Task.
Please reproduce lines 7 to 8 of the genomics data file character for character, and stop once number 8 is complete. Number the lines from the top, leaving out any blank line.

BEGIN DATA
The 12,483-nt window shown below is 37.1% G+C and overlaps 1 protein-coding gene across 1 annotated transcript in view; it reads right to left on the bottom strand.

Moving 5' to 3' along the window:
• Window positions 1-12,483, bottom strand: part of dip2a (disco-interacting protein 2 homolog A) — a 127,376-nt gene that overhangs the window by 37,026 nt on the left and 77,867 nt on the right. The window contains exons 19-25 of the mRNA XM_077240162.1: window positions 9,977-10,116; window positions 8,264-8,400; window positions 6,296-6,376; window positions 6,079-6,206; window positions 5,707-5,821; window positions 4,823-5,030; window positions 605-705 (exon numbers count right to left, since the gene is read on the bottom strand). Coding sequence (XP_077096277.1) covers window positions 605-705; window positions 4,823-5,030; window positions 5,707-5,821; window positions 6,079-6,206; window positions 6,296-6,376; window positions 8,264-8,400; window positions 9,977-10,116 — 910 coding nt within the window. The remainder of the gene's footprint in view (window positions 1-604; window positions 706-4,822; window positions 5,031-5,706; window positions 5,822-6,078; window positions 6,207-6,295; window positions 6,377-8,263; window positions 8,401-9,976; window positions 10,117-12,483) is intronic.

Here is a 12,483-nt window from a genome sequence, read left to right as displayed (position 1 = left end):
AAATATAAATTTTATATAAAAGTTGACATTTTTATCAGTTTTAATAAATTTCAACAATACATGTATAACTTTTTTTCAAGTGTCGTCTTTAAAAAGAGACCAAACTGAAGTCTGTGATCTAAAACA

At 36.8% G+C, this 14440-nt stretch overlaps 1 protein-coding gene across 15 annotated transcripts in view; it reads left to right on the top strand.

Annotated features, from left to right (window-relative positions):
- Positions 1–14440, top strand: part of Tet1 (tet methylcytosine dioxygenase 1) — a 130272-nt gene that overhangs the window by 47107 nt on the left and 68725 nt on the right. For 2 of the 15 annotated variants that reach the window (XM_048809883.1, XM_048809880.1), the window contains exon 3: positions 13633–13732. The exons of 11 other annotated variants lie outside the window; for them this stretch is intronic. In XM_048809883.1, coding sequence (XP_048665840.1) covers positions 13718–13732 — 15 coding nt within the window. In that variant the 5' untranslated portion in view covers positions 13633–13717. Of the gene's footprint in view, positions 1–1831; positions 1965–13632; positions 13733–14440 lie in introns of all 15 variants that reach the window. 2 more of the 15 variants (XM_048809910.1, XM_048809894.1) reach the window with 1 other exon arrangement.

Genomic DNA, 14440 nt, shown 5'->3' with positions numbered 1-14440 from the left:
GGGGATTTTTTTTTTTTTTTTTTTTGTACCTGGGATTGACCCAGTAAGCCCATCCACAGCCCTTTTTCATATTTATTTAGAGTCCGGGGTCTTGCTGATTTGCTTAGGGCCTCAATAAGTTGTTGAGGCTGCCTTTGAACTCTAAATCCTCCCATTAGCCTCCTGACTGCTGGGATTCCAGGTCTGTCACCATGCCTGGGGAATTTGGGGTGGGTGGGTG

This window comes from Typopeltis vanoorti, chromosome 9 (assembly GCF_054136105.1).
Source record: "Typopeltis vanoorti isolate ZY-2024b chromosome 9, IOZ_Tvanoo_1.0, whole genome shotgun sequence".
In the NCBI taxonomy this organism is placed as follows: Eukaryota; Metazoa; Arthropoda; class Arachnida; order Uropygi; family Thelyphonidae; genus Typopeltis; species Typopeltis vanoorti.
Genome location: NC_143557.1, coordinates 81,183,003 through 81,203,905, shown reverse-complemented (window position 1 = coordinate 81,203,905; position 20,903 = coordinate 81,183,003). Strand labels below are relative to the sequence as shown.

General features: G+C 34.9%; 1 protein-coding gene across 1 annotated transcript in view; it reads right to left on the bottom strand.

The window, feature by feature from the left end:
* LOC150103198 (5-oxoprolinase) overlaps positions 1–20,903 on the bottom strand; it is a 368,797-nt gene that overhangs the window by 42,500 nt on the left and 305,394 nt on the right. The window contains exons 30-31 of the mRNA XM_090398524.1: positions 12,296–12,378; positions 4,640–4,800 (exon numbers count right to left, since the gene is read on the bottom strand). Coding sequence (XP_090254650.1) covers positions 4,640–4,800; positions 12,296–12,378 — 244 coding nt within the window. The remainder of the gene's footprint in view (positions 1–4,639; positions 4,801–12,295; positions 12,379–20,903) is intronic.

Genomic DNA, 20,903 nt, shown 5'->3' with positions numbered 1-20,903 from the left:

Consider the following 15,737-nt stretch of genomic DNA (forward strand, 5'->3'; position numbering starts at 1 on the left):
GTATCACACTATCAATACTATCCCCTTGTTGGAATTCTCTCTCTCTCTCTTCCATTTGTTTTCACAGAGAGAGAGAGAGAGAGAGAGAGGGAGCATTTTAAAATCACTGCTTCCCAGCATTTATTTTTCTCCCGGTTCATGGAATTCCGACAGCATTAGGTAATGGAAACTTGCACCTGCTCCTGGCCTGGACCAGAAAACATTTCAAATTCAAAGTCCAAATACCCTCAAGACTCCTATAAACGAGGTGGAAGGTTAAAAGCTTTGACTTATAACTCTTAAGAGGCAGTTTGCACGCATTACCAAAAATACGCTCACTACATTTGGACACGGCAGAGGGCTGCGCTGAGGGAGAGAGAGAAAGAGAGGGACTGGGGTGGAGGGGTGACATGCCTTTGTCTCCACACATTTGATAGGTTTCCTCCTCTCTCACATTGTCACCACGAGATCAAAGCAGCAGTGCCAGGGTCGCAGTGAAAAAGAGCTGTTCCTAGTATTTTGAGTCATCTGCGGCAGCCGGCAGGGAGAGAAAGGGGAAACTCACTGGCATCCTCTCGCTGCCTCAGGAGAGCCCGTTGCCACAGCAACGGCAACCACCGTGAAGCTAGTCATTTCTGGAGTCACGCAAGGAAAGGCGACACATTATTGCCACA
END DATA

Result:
Annotated features, from left to right (window-relative positions):
- Positions 1–14440, top strand: part of Tet1 (tet methylcytosine dioxygenase 1) — a 130272-nt gene that overhangs the window by 47107 nt on the left and 68725 nt on the right. For 2 of the 15 annotated variants that reach the window (XM_048809883.1, XM_048809880.1), the window contains exon 3: positions 13633–13732. The exons of 11 other annotated variants lie outside the window; for them this stretch is intronic. In XM_048809883.1, coding sequence (XP_048665840.1) covers positions 13718–13732 — 15 coding nt within the window. In that variant the 5' untranslated portion in view covers positions 13633–13717. Of the gene's footprint in view, positions 1–1831; positions 1965–13632; positions 13733–14440 lie in introns of all 15 variants that reach the window. 2 more of the 15 variants (XM_048809910.1, XM_048809894.1) reach the window with 1 other exon arrangement.